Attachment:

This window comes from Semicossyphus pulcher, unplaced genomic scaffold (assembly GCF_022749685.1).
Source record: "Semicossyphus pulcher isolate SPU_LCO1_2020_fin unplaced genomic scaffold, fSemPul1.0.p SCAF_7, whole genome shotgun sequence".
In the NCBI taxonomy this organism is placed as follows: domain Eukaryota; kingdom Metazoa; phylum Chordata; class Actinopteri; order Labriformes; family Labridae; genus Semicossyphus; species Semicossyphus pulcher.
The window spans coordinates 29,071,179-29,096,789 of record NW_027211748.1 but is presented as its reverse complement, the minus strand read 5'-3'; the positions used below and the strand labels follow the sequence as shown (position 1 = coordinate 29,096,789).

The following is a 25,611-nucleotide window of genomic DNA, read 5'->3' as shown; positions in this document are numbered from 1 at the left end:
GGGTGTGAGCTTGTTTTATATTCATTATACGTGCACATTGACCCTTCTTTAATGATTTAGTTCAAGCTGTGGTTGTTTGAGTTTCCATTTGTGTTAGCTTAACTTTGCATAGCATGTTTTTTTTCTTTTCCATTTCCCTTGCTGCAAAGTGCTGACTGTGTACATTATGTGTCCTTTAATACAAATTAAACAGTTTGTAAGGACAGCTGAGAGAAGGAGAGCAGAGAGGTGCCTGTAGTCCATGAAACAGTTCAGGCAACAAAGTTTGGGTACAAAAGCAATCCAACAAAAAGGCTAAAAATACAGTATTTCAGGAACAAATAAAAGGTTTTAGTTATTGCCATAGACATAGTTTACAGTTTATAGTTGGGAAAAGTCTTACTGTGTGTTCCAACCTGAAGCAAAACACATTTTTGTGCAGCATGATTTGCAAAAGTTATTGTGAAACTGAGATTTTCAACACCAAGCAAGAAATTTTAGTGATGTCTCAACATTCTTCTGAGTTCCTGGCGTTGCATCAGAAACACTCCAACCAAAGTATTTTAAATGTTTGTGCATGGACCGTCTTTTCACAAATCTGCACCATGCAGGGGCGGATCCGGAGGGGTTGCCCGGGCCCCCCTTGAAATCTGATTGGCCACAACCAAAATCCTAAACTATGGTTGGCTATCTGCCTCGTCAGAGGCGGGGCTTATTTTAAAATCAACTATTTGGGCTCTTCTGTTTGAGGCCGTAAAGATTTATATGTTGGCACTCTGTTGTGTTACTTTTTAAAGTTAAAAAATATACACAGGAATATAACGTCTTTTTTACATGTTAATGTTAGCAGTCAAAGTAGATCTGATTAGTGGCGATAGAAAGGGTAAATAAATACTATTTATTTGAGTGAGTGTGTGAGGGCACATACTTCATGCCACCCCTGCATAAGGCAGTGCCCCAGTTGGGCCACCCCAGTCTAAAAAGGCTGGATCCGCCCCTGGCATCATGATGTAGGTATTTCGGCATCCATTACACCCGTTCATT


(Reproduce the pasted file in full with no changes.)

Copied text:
This window comes from Semicossyphus pulcher, unplaced genomic scaffold (assembly GCF_022749685.1).
Source record: "Semicossyphus pulcher isolate SPU_LCO1_2020_fin unplaced genomic scaffold, fSemPul1.0.p SCAF_7, whole genome shotgun sequence".
In the NCBI taxonomy this organism is placed as follows: domain Eukaryota; kingdom Metazoa; phylum Chordata; class Actinopteri; order Labriformes; family Labridae; genus Semicossyphus; species Semicossyphus pulcher.
The window spans coordinates 29,071,179-29,096,789 of record NW_027211748.1 but is presented as its reverse complement, the minus strand read 5'-3'; the positions used below and the strand labels follow the sequence as shown (position 1 = coordinate 29,096,789).

The following is a 25,611-nucleotide window of genomic DNA, read 5'->3' as shown; positions in this document are numbered from 1 at the left end:
GGGTGTGAGCTTGTTTTATATTCATTATACGTGCACATTGACCCTTCTTTAATGATTTAGTTCAAGCTGTGGTTGTTTGAGTTTCCATTTGTGTTAGCTTAACTTTGCATAGCATGTTTTTTTTCTTTTCCATTTCCCTTGCTGCAAAGTGCTGACTGTGTACATTATGTGTCCTTTAATACAAATTAAACAGTTTGTAAGGACAGCTGAGAGAAGGAGAGCAGAGAGGTGCCTGTAGTCCATGAAACAGTTCAGGCAACAAAGTTTGGGTACAAAAGCAATCCAACAAAAAGGCTAAAAATACAGTATTTCAGGAACAAATAAAAGGTTTTAGTTATTGCCATAGACATAGTTTACAGTTTATAGTTGGGAAAAGTCTTACTGTGTGTTCCAACCTGAAGCAAAACACATTTTTGTGCAGCATGATTTGCAAAAGTTATTGTGAAACTGAGATTTTCAACACCAAGCAAGAAATTTTAGTGATGTCTCAACATTCTTCTGAGTTCCTGGCGTTGCATCAGAAACACTCCAACCAAAGTATTTTAAATGTTTGTGCATGGACCGTCTTTTCACAAATCTGCACCATGCAGGGGCGGATCCGGAGGGGTTGCCCGGGCCCCCCTTGAAATCTGATTGGCCACAACCAAAATCCTAAACTATGGTTGGCTATCTGCCTCGTCAGAGGCGGGGCTTATTTTAAAATCAACTATTTGGGCTCTTCTGTTTGAGGCCGTAAAGATTTATATGTTGGCACTCTGTTGTGTTACTTTTTAAAGTTAAAAAATATACACAGGAATATAACGTCTTTTTTACATGTTAATGTTAGCAGTCAAAGTAGATCTGATTAGTGGCGATAGAAAGGGTAAATAAATACTATTTATTTGAGTGAGTGTGTGAGGGCACATACTTCATGCCACCCCTGCATAAGGCAGTGCCCCAGTTGGGCCACCCCAGTCTAAAAAGGCTGGATCCGCCCCTGGCATCATGATGTAGGTATTTCGGCATCCATTACACCCGTTCATT